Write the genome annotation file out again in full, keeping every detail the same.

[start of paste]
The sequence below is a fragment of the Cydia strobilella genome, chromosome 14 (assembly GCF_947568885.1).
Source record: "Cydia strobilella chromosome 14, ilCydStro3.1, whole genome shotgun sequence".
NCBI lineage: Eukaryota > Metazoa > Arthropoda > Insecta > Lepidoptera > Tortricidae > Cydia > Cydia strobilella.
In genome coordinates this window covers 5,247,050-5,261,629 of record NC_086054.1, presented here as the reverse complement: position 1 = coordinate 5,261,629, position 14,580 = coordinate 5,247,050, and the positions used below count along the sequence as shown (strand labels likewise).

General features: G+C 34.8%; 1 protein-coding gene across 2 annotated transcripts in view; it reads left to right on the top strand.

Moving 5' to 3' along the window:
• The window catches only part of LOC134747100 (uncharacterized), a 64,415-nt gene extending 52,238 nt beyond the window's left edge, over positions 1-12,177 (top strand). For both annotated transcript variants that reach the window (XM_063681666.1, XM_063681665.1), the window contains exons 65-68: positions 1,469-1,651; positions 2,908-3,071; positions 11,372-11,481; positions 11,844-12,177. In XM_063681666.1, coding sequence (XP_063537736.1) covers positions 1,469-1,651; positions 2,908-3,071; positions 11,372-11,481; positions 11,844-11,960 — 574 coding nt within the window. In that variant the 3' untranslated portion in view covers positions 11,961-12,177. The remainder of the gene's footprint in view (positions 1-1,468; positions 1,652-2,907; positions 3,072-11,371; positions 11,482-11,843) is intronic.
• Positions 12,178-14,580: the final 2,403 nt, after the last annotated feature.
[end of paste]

The sequence below is a fragment of the Cydia strobilella genome, chromosome 14 (assembly GCF_947568885.1).
Source record: "Cydia strobilella chromosome 14, ilCydStro3.1, whole genome shotgun sequence".
NCBI lineage: Eukaryota > Metazoa > Arthropoda > Insecta > Lepidoptera > Tortricidae > Cydia > Cydia strobilella.
In genome coordinates this window covers 5,247,050-5,261,629 of record NC_086054.1, presented here as the reverse complement: position 1 = coordinate 5,261,629, position 14,580 = coordinate 5,247,050, and the positions used below count along the sequence as shown (strand labels likewise).

General features: G+C 34.8%; 1 protein-coding gene across 2 annotated transcripts in view; it reads left to right on the top strand.

Moving 5' to 3' along the window:
• The window catches only part of LOC134747100 (uncharacterized), a 64,415-nt gene extending 52,238 nt beyond the window's left edge, over positions 1-12,177 (top strand). For both annotated transcript variants that reach the window (XM_063681666.1, XM_063681665.1), the window contains exons 65-68: positions 1,469-1,651; positions 2,908-3,071; positions 11,372-11,481; positions 11,844-12,177. In XM_063681666.1, coding sequence (XP_063537736.1) covers positions 1,469-1,651; positions 2,908-3,071; positions 11,372-11,481; positions 11,844-11,960 — 574 coding nt within the window. In that variant the 3' untranslated portion in view covers positions 11,961-12,177. The remainder of the gene's footprint in view (positions 1-1,468; positions 1,652-2,907; positions 3,072-11,371; positions 11,482-11,843) is intronic.
• Positions 12,178-14,580: the final 2,403 nt, after the last annotated feature.